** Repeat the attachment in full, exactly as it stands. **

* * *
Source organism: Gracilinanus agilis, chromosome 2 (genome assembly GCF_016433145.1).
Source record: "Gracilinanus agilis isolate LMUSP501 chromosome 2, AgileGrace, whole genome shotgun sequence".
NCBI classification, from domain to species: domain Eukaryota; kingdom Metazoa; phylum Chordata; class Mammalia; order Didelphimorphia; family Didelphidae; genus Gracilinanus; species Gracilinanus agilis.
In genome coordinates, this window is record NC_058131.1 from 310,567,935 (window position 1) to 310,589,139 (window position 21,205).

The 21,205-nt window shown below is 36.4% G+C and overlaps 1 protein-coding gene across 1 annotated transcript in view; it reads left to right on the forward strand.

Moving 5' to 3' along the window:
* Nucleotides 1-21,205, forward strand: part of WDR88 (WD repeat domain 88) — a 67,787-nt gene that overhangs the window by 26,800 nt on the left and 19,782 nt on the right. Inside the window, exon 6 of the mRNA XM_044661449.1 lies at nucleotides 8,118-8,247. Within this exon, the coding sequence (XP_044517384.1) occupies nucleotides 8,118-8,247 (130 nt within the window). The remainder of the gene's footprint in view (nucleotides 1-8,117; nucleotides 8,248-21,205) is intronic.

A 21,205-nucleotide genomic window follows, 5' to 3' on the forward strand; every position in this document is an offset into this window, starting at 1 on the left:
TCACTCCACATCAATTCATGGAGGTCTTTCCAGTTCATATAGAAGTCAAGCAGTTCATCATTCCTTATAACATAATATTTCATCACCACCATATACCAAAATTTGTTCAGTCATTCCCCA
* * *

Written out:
Source organism: Gracilinanus agilis, chromosome 2 (genome assembly GCF_016433145.1).
Source record: "Gracilinanus agilis isolate LMUSP501 chromosome 2, AgileGrace, whole genome shotgun sequence".
NCBI classification, from domain to species: domain Eukaryota; kingdom Metazoa; phylum Chordata; class Mammalia; order Didelphimorphia; family Didelphidae; genus Gracilinanus; species Gracilinanus agilis.
In genome coordinates, this window is record NC_058131.1 from 310,567,935 (window position 1) to 310,589,139 (window position 21,205).

The 21,205-nt window shown below is 36.4% G+C and overlaps 1 protein-coding gene across 1 annotated transcript in view; it reads left to right on the forward strand.

Moving 5' to 3' along the window:
* Nucleotides 1-21,205, forward strand: part of WDR88 (WD repeat domain 88) — a 67,787-nt gene that overhangs the window by 26,800 nt on the left and 19,782 nt on the right. Inside the window, exon 6 of the mRNA XM_044661449.1 lies at nucleotides 8,118-8,247. Within this exon, the coding sequence (XP_044517384.1) occupies nucleotides 8,118-8,247 (130 nt within the window). The remainder of the gene's footprint in view (nucleotides 1-8,117; nucleotides 8,248-21,205) is intronic.

A 21,205-nucleotide genomic window follows, 5' to 3' on the forward strand; every position in this document is an offset into this window, starting at 1 on the left:
TCACTCCACATCAATTCATGGAGGTCTTTCCAGTTCATATAGAAGTCAAGCAGTTCATCATTCCTTATAACATAATATTTCATCACCACCATATACCAAAATTTGTTCAGTCATTCCCCA